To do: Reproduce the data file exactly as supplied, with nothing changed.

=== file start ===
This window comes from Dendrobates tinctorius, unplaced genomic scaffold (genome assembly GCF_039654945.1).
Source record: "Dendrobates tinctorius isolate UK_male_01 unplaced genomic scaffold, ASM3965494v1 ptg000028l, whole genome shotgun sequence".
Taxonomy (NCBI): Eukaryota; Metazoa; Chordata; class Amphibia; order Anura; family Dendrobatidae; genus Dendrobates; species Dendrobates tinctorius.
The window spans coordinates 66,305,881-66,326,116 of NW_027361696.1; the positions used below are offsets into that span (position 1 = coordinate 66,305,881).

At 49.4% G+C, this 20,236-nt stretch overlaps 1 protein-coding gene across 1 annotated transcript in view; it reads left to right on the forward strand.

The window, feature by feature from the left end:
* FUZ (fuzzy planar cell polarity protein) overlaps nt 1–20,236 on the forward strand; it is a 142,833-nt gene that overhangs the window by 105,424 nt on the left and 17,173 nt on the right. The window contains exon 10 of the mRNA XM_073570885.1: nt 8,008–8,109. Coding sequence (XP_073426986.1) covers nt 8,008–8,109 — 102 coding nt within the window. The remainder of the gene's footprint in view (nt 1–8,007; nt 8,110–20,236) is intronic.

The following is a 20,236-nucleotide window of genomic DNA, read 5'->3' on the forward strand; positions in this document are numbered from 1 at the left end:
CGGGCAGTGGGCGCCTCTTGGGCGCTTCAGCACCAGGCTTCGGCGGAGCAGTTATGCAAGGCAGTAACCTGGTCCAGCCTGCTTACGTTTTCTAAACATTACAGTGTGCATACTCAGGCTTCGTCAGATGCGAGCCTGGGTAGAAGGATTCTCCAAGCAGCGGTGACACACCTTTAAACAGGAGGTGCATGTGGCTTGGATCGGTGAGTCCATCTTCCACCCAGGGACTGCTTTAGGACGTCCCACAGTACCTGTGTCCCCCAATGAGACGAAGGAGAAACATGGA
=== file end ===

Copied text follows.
This window comes from Dendrobates tinctorius, unplaced genomic scaffold (genome assembly GCF_039654945.1).
Source record: "Dendrobates tinctorius isolate UK_male_01 unplaced genomic scaffold, ASM3965494v1 ptg000028l, whole genome shotgun sequence".
Taxonomy (NCBI): Eukaryota; Metazoa; Chordata; class Amphibia; order Anura; family Dendrobatidae; genus Dendrobates; species Dendrobates tinctorius.
The window spans coordinates 66,305,881-66,326,116 of NW_027361696.1; the positions used below are offsets into that span (position 1 = coordinate 66,305,881).

At 49.4% G+C, this 20,236-nt stretch overlaps 1 protein-coding gene across 1 annotated transcript in view; it reads left to right on the forward strand.

The window, feature by feature from the left end:
* FUZ (fuzzy planar cell polarity protein) overlaps nt 1–20,236 on the forward strand; it is a 142,833-nt gene that overhangs the window by 105,424 nt on the left and 17,173 nt on the right. The window contains exon 10 of the mRNA XM_073570885.1: nt 8,008–8,109. Coding sequence (XP_073426986.1) covers nt 8,008–8,109 — 102 coding nt within the window. The remainder of the gene's footprint in view (nt 1–8,007; nt 8,110–20,236) is intronic.

The following is a 20,236-nucleotide window of genomic DNA, read 5'->3' on the forward strand; positions in this document are numbered from 1 at the left end:
CGGGCAGTGGGCGCCTCTTGGGCGCTTCAGCACCAGGCTTCGGCGGAGCAGTTATGCAAGGCAGTAACCTGGTCCAGCCTGCTTACGTTTTCTAAACATTACAGTGTGCATACTCAGGCTTCGTCAGATGCGAGCCTGGGTAGAAGGATTCTCCAAGCAGCGGTGACACACCTTTAAACAGGAGGTGCATGTGGCTTGGATCGGTGAGTCCATCTTCCACCCAGGGACTGCTTTAGGACGTCCCACAGTACCTGTGTCCCCCAATGAGACGAAGGAGAAACATGGA